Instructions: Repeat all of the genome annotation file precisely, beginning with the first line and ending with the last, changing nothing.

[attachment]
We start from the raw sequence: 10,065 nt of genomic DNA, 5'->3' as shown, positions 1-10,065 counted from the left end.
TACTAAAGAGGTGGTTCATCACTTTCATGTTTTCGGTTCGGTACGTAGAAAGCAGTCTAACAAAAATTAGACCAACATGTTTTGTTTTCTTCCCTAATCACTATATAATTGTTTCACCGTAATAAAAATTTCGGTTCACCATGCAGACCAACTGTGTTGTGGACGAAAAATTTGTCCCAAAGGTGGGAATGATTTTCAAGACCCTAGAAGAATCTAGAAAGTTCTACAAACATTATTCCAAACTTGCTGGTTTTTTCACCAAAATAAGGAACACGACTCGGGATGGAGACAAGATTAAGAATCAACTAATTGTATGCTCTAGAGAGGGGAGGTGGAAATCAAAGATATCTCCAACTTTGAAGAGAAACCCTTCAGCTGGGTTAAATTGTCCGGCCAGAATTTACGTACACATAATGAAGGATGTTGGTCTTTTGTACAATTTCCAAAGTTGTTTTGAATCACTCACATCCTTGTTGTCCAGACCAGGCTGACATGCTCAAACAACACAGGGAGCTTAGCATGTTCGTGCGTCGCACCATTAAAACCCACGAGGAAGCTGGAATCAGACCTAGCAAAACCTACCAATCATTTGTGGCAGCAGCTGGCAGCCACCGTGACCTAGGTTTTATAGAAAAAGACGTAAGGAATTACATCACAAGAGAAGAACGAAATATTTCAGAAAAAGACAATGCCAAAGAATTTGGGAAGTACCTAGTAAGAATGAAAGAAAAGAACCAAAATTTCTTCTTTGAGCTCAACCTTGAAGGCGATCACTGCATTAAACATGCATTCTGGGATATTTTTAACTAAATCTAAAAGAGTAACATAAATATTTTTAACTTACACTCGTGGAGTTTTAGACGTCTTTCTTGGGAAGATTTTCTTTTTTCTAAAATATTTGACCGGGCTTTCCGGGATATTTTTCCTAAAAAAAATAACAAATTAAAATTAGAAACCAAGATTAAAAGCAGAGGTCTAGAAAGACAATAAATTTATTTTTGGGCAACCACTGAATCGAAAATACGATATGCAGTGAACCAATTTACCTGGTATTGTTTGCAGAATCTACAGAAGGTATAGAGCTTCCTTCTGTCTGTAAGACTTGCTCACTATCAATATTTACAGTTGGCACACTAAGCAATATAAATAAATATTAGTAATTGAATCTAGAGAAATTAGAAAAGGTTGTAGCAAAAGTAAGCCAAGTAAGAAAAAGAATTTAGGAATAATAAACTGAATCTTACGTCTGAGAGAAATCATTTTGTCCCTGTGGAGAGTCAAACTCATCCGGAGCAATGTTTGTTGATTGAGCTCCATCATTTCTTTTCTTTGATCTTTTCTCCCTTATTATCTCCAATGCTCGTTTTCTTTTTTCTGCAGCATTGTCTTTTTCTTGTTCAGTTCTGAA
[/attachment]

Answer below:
We start from the raw sequence: 10,065 nt of genomic DNA, 5'->3' as shown, positions 1-10,065 counted from the left end.
TACTAAAGAGGTGGTTCATCACTTTCATGTTTTCGGTTCGGTACGTAGAAAGCAGTCTAACAAAAATTAGACCAACATGTTTTGTTTTCTTCCCTAATCACTATATAATTGTTTCACCGTAATAAAAATTTCGGTTCACCATGCAGACCAACTGTGTTGTGGACGAAAAATTTGTCCCAAAGGTGGGAATGATTTTCAAGACCCTAGAAGAATCTAGAAAGTTCTACAAACATTATTCCAAACTTGCTGGTTTTTTCACCAAAATAAGGAACACGACTCGGGATGGAGACAAGATTAAGAATCAACTAATTGTATGCTCTAGAGAGGGGAGGTGGAAATCAAAGATATCTCCAACTTTGAAGAGAAACCCTTCAGCTGGGTTAAATTGTCCGGCCAGAATTTACGTACACATAATGAAGGATGTTGGTCTTTTGTACAATTTCCAAAGTTGTTTTGAATCACTCACATCCTTGTTGTCCAGACCAGGCTGACATGCTCAAACAACACAGGGAGCTTAGCATGTTCGTGCGTCGCACCATTAAAACCCACGAGGAAGCTGGAATCAGACCTAGCAAAACCTACCAATCATTTGTGGCAGCAGCTGGCAGCCACCGTGACCTAGGTTTTATAGAAAAAGACGTAAGGAATTACATCACAAGAGAAGAACGAAATATTTCAGAAAAAGACAATGCCAAAGAATTTGGGAAGTACCTAGTAAGAATGAAAGAAAAGAACCAAAATTTCTTCTTTGAGCTCAACCTTGAAGGCGATCACTGCATTAAACATGCATTCTGGGATATTTTTAACTAAATCTAAAAGAGTAACATAAATATTTTTAACTTACACTCGTGGAGTTTTAGACGTCTTTCTTGGGAAGATTTTCTTTTTTCTAAAATATTTGACCGGGCTTTCCGGGATATTTTTCCTAAAAAAAATAACAAATTAAAATTAGAAACCAAGATTAAAAGCAGAGGTCTAGAAAGACAATAAATTTATTTTTGGGCAACCACTGAATCGAAAATACGATATGCAGTGAACCAATTTACCTGGTATTGTTTGCAGAATCTACAGAAGGTATAGAGCTTCCTTCTGTCTGTAAGACTTGCTCACTATCAATATTTACAGTTGGCACACTAAGCAATATAAATAAATATTAGTAATTGAATCTAGAGAAATTAGAAAAGGTTGTAGCAAAAGTAAGCCAAGTAAGAAAAAGAATTTAGGAATAATAAACTGAATCTTACGTCTGAGAGAAATCATTTTGTCCCTGTGGAGAGTCAAACTCATCCGGAGCAATGTTTGTTGATTGAGCTCCATCATTTCTTTTCTTTGATCTTTTCTCCCTTATTATCTCCAATGCTCGTTTTCTTTTTTCTGCAGCATTGTCTTTTTCTTGTTCAGTTCTGAA